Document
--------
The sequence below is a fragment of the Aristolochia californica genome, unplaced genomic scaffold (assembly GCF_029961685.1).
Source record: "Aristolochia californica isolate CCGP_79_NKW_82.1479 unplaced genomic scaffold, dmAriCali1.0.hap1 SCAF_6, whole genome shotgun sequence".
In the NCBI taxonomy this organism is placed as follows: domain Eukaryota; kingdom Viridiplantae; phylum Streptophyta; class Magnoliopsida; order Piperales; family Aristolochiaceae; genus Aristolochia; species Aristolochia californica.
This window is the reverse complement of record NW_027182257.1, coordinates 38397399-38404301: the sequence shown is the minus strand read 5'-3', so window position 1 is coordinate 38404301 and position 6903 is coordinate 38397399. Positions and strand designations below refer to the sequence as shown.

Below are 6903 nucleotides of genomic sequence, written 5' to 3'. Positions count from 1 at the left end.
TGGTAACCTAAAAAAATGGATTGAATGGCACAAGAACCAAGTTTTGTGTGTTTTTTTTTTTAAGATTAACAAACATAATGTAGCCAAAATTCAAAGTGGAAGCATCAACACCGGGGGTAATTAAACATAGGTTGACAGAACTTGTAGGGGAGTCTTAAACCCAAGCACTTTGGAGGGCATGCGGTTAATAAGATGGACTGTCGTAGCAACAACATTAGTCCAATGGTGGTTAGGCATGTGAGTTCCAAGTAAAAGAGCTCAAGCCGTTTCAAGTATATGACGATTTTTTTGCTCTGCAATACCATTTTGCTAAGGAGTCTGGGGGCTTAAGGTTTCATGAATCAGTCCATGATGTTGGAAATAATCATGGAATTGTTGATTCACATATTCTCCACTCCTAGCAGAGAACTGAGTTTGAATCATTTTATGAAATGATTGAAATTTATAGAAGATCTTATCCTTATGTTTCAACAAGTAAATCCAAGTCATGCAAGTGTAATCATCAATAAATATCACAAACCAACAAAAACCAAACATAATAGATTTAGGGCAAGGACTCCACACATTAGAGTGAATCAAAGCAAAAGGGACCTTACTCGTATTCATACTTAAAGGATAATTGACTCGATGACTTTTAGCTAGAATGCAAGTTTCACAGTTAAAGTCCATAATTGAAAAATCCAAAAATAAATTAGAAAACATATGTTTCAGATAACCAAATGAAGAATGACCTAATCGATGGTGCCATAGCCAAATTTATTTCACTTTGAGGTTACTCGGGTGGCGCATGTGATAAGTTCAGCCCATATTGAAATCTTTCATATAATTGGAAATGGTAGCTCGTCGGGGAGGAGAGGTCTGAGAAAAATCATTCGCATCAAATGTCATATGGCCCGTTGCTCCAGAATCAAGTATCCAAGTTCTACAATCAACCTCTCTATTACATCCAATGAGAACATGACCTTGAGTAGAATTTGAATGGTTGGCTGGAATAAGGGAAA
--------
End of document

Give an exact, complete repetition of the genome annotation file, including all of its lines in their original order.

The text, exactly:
The sequence below is a fragment of the Aristolochia californica genome, unplaced genomic scaffold (assembly GCF_029961685.1).
Source record: "Aristolochia californica isolate CCGP_79_NKW_82.1479 unplaced genomic scaffold, dmAriCali1.0.hap1 SCAF_6, whole genome shotgun sequence".
In the NCBI taxonomy this organism is placed as follows: domain Eukaryota; kingdom Viridiplantae; phylum Streptophyta; class Magnoliopsida; order Piperales; family Aristolochiaceae; genus Aristolochia; species Aristolochia californica.
This window is the reverse complement of record NW_027182257.1, coordinates 38397399-38404301: the sequence shown is the minus strand read 5'-3', so window position 1 is coordinate 38404301 and position 6903 is coordinate 38397399. Positions and strand designations below refer to the sequence as shown.

Below are 6903 nucleotides of genomic sequence, written 5' to 3'. Positions count from 1 at the left end.
TGGTAACCTAAAAAAATGGATTGAATGGCACAAGAACCAAGTTTTGTGTGTTTTTTTTTTTAAGATTAACAAACATAATGTAGCCAAAATTCAAAGTGGAAGCATCAACACCGGGGGTAATTAAACATAGGTTGACAGAACTTGTAGGGGAGTCTTAAACCCAAGCACTTTGGAGGGCATGCGGTTAATAAGATGGACTGTCGTAGCAACAACATTAGTCCAATGGTGGTTAGGCATGTGAGTTCCAAGTAAAAGAGCTCAAGCCGTTTCAAGTATATGACGATTTTTTTGCTCTGCAATACCATTTTGCTAAGGAGTCTGGGGGCTTAAGGTTTCATGAATCAGTCCATGATGTTGGAAATAATCATGGAATTGTTGATTCACATATTCTCCACTCCTAGCAGAGAACTGAGTTTGAATCATTTTATGAAATGATTGAAATTTATAGAAGATCTTATCCTTATGTTTCAACAAGTAAATCCAAGTCATGCAAGTGTAATCATCAATAAATATCACAAACCAACAAAAACCAAACATAATAGATTTAGGGCAAGGACTCCACACATTAGAGTGAATCAAAGCAAAAGGGACCTTACTCGTATTCATACTTAAAGGATAATTGACTCGATGACTTTTAGCTAGAATGCAAGTTTCACAGTTAAAGTCCATAATTGAAAAATCCAAAAATAAATTAGAAAACATATGTTTCAGATAACCAAATGAAGAATGACCTAATCGATGGTGCCATAGCCAAATTTATTTCACTTTGAGGTTACTCGGGTGGCGCATGTGATAAGTTCAGCCCATATTGAAATCTTTCATATAATTGGAAATGGTAGCTCGTCGGGGAGGAGAGGTCTGAGAAAAATCATTCGCATCAAATGTCATATGGCCCGTTGCTCCAGAATCAAGTATCCAAGTTCTACAATCAACCTCTCTATTACATCCAATGAGAACATGACCTTGAGTAGAATTTGAATGGTTGGCTGGAATAAGGGAAA